Who worked on Ward’s Island in the 1850s?

Engraved by Roylance & Purcell, 1861. NYPL ID 805563.

The Irish worked in a variety of capacities in the Ward’s Island facilities. For example, in 1855 there were 36 occupations in the Medical Department filled by 64 Irish men and 2 Irish women.

 

Detail, Plate 36, Atlas of the Entire City of New York (G. M. Bromley, 1879). The New York Public Library Digital Collections, Lionel Pincus and Princess Firyal Map Division, NYPL ID 5188185.

Barbara Brown was a Matron and Matilda Kerrins, along with her husband George, were both teachers on the island.

There were 11 teamsters, 10 laborers, and 6 whitewashers from Ireland.

The physician was 24 year old Dr. P. Kiernan.

Some of these employees had accounts with the Emigrant Industrial Savings Bank.

The Superintendent of the Dining Hall was Hugh Kelly, age 46.  He was from Lisburn, County Antrim and arrived in New York on 4 May 1847 per ship Massachusetts from Belfast.  Kelly opened his first bank account in the fall of 1851; eventually he would have 3 accounts.

William Healey, a baker, was from Granard, Co. Longford. He was married to Honora Flannery who also lived on Ward’s Island.  They were both age 33 and the parents of one child, Rose.  Healey had been in New York nearly seven years, having travelled from Liverpool on the Fanchion which arrived 28 September 1848.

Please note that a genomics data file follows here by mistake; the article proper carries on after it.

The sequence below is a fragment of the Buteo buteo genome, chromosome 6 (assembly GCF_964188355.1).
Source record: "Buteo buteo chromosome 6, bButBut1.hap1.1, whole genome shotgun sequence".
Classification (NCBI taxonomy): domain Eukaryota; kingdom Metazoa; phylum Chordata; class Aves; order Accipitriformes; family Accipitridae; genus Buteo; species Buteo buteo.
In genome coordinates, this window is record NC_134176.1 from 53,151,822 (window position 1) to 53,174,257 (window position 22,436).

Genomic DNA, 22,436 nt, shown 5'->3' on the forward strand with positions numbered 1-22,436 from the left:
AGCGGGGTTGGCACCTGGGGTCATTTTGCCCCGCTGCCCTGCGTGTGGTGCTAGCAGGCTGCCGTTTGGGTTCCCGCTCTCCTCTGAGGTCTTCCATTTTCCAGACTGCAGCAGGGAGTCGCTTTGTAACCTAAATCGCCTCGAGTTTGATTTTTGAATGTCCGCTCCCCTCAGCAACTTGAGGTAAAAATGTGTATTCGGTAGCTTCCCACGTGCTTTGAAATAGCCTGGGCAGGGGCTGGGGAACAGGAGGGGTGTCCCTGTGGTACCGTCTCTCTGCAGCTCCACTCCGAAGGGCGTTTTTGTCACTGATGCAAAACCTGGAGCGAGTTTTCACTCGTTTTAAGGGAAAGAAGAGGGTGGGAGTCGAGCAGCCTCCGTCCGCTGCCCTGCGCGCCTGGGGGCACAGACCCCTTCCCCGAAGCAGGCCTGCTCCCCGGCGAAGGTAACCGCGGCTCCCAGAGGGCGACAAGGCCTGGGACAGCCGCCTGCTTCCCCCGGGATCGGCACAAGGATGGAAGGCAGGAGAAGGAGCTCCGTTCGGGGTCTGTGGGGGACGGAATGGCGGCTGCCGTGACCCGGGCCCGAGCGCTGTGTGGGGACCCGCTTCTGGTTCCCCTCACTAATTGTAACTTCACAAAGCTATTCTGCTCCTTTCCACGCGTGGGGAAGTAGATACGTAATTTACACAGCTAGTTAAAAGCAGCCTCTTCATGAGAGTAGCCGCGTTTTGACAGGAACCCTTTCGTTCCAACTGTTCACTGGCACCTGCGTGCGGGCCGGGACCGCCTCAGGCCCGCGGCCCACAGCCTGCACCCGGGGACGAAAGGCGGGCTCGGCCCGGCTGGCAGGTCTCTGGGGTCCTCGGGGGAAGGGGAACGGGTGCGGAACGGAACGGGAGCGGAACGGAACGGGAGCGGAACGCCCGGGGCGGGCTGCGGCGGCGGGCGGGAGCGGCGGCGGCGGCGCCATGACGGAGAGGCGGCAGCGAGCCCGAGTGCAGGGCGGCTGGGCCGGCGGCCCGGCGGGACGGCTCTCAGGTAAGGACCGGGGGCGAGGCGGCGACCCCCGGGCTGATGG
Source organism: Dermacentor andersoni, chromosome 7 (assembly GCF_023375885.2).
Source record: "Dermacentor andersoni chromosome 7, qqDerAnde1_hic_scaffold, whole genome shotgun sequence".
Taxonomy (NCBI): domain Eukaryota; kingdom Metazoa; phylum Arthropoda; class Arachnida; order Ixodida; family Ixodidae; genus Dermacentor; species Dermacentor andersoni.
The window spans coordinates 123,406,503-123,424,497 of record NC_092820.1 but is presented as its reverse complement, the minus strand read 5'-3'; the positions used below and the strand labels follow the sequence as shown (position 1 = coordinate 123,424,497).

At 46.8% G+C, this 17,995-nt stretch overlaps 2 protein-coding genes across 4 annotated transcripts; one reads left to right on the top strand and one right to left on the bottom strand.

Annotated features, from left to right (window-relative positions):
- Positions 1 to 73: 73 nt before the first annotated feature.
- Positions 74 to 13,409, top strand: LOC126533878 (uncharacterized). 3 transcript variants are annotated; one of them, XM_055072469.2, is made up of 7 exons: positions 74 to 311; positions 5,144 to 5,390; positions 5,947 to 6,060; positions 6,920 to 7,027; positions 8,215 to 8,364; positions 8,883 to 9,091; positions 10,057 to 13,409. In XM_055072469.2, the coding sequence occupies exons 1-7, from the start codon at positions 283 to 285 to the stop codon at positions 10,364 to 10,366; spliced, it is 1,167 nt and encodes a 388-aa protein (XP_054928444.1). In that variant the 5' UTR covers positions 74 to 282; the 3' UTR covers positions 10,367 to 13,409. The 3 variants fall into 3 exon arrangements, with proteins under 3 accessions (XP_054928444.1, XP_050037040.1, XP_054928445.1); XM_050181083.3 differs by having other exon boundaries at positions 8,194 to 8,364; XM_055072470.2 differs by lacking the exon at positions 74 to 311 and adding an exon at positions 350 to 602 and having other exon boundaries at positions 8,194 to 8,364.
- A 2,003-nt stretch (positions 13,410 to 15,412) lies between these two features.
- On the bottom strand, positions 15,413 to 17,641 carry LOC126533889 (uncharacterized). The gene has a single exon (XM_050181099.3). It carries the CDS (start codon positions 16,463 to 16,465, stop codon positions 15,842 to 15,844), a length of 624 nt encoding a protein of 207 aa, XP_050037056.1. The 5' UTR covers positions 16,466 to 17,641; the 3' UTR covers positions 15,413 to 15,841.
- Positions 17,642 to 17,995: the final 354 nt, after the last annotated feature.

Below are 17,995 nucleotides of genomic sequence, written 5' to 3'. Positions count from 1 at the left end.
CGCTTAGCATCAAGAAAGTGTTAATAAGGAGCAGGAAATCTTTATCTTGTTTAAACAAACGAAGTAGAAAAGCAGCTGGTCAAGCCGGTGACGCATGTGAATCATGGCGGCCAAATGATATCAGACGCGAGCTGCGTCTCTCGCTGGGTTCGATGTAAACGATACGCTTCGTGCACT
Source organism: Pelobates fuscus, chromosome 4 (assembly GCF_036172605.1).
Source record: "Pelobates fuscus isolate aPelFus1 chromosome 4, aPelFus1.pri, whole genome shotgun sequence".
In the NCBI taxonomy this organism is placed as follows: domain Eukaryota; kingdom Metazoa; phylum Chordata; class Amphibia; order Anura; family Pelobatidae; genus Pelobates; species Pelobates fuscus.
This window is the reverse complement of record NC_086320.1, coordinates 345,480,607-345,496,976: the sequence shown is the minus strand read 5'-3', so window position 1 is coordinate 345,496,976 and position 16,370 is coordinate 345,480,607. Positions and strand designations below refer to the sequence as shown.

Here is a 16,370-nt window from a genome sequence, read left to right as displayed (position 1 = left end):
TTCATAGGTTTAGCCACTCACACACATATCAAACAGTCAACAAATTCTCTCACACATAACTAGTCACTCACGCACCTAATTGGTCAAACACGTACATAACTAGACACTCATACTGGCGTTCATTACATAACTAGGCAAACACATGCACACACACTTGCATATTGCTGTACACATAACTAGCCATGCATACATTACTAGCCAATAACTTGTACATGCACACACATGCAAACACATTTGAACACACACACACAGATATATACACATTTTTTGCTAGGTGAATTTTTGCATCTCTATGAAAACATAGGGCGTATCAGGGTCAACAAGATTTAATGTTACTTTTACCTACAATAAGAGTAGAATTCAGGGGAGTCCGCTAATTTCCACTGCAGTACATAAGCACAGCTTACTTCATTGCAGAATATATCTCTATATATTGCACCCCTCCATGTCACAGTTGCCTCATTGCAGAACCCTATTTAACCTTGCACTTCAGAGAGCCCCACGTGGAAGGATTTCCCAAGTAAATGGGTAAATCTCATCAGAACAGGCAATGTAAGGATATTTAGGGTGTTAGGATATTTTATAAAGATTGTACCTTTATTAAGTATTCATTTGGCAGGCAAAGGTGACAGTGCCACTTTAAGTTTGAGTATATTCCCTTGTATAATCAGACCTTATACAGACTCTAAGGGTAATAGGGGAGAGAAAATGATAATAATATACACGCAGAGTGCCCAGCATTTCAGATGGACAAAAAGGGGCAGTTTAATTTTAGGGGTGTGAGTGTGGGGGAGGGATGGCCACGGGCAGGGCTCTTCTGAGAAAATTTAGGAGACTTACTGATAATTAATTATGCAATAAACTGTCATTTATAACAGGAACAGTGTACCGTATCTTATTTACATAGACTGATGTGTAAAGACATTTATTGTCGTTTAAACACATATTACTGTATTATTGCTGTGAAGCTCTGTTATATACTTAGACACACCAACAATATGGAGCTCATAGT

The island’s shoemaker and tailor were also saving with Emigrant.  Samuel Coffey had been born in Inch, County Down in 1807 and learned his shoe-making skills there before taking ship from Belfast in the spring of 1847[?]. Samuel opened an account at Emigrant Industrial Savings Bank on January 28, 1858. He was the primary owner of the account and Owen McCormick was the secondary owner. The two men were co-workers on Ward’s Island but any further connection is unknown, as is the reason why McCormick was named joint owner on Coffey’s Emigrant account. The account was opened with $200.00 (approximately $5,660.00 current USD value).[1] Less than four months later, the account was closed out and the entire balance of $200.00 was withdrawn on April 12, 1858. Owen McCormick was a 22 year old tailor from Hillstreet, County Roscommon.  He sailed on the William Nelson from Liverpool and arrived in New York in the autumn of 1853. Owen opened his account at Emigrant on September 12, 1855, with an opening deposit of $100.00 (approximately $2,830.00 current USD value). He closed the account later that year and withdrew $169.33 as his closing balance (approximately $4,790.00 current USD value). [2] During the years of 1857 and 1858, per the New York City Directory, Owen relocated to 35 West 13th Street in Manhattan.[3] The 1860 U.S. Census placed 30 year old Owen McCormick, tailor, in New York Ward 8, district 3, unmarried with no dependents, but was part of a nine person census household.[4]

A young man from Dublin, 22 year old Edward Canavan, was one of two Irish-born apothecaries on the island.  Canavan opened a savings account in 1853, four years after arriving in the city.

 

[1]. Samuel H. Williamson, “Seven Ways to Compute the Relative Value of a U.S. Dollar Amount, 1774 to present,” MeasuringWorth, 2017.

[2]. Williamson, MeauringWorth, 2017.

[3]. “NYPL Digital Collections: New York City Directory, Accessed March 30, 2017. https://digitalcollections.nypl.org/items/6ec37860-52b6-0134-1782-00505686a51c/book#page/521/2up.

[4]. United States Census Office. Eighth Census of the United States, 1860. Washington, D.C.: National Archives, 1860. Accessed March 30, 2017.